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The annual outbreak of veisalgia on New Year’s Day

Descriptions of the effects of alcohol in medical literature are many and varied

hroughout 2019 I had been deferential to my low tolerance for alcohol. So, what led me to deem it polite to accept our neighbours’ New Year party invitation, but impolite to stop them filling and re-filling my glass with liqueur the colour of potassium permanganate and the kick of a horse? Sloshing drinks into someone’s glass unasked displays a vulgar extravagance, but I was weak in not yielding to the temptation of denying myself a boozy indulgence.

This means that for the first time in many years, I’ve contracted veisalgia − from the Norwegian kveis, or “uneasiness following debauchery”, and the Greek algia, for “pain” − better known as a hangover. The King James Bible is a great work of man, replete with hints and tips aimed at promoting civilised behaviour. But if only I’d read the minatory advice of Isaiah (Ch 5, verse 11), who knows about the perils of an all-day bender: “Woe unto them that rise up early in the morning, that they may follow strong drink.” Woe indeed, is my mute endorsement through the mists of a queasy languor.

Of course, the entire responsibility for my delicate state is split evenly between our neighbours – to whom resigned compliance was the only appropriate response in the face of their reckless generosity with the booze – and acetaldehyde, ox-felling concentrations of which are exacerbating my deranged physiology.

According to hangover experts Bang et al, writing in Parkinsonism and Related Disorders (2016, 22: e146‒e148), the enzyme aldehyde dehydrogenase (ALDH) acts on acetaldehyde to help maintain normal mitochondrial function and protect against neurotoxicity, implying that ALDH-boosting measures may mitigate hangover effects by reducing the availability of acetaldehyde. Bang et al tested the efficacy of a commercial anti-hangover product (KISLip, Pico Entech, South Korea) by determining whether it enhanced ALDH activity … in rats. Surprisingly, the rats weren’t loaded into a taxi and driven to a popular rodent nite-spot to be plied with festive booze. Rather, they were induced to a state of alcoholic stupor under laboratory conditions, the better to allow the researchers to conclude: “Oral intake of anti-hangover substance has significantly enhanced enzyme activities of alcohol metabolism in [a] rat model, particularly ALDH activity …”

While a drowsy Keatsian numbness pains my sense, should I risk further straining this morning’s brittle family tensions by asking a loved one to nip down to the Spar for a case of rodent compatible KISLip? No. In which case I seek some consolation by comparing my drinks intake with that of the alcoholic author of Under the Volcano (1947) Malcolm Lowry (1909‒1957). In his Malcolm Lowry: A biography (1973: p412), Douglas Day notes that in a letter to Clarisse Francillon, dated 16 February 1949, Lowry discloses: “For the last year I had averaged at least 2.5 to 3 litres of red wine a day … in Paris this had increased to about two litres of rum per day.”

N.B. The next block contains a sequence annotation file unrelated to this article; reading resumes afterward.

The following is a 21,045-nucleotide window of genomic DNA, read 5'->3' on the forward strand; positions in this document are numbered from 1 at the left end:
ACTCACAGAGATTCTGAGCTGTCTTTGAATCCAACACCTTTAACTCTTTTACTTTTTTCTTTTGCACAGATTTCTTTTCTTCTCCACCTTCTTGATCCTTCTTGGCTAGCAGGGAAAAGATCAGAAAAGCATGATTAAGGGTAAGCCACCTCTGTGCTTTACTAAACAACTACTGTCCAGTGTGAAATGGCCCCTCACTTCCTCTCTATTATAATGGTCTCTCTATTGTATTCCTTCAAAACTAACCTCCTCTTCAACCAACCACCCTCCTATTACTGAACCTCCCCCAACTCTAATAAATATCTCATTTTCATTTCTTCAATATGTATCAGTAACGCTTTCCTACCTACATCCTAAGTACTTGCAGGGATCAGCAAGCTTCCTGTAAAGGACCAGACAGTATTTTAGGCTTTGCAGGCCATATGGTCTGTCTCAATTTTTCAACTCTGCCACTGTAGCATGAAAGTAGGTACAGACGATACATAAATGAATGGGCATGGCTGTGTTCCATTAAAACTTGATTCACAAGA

With my consumption of red wine averaging, at most, three litres of red wine a year, I find my self-righteousness punctured by the realisation that I’m nonetheless included in a category that forms a significant part of the alcohol epidemiological landscape. Writing in BMC Medicine (2015, 13: 113), Bellis et al consider “Holidays, celebrations, and commiserations: Measuring drinking during feasting and fasting to improve national and individual estimates of alcohol consumption.” They note that the “prevailing culture of heavy drinking on festivals, holidays, and other special occasions, now combined with alcohol promotion that exploits such associations, means special occasion drinking is a critical component of alcohol epidemiology.”

However, more sobering than any amount of KISLip is Bellis et al’s observation that alcohol is related to over 200 different health conditions and I guess that one rarely mentioned health condition is alcohol’s ability – I can miserably confirm – to separate one’s sense of responsibility from the fun to be had by imbibing this liquid mood elevator. One outcome – with luck, I suppose – is guilt, such as that which I’m feeling at the thought of a day that I’ve largely wasted. Was it worth it to provoke a panoramic view of my neighbour’s full horseshoe of capped teeth when he laughed at my Chic Murray joke – “I went into the study, where the curtains were drawn; but everything else was real” – and was he laughing with me … or at me? And for all the twinkle-eyed tolerance that many extend to Malcolm Lowry’s prodigious alcohol intake, his biographer Douglas Day (p151) redresses the balance with Louis MacNeice’s sharp observation that Lowry was “only an unkempt waster”.

I won’t bore you with New Year resolutions, although you might guess what one of them is. Meanwhile, the coarsening and corrosive aspects of excess alcohol consumption cannot be overplayed and it’s perhaps timely that readers will have an opportunity to attend the Global Alcohol Policy Conference, “Alcohol, Equity and Global Health: The benefit of alcohol control for sustainable development for all”, which will be held from Monday 9 March 2020 to Wednesday 11 March 2020 in Dublin
www.gapc2020.org.

Best wishes for 2020.

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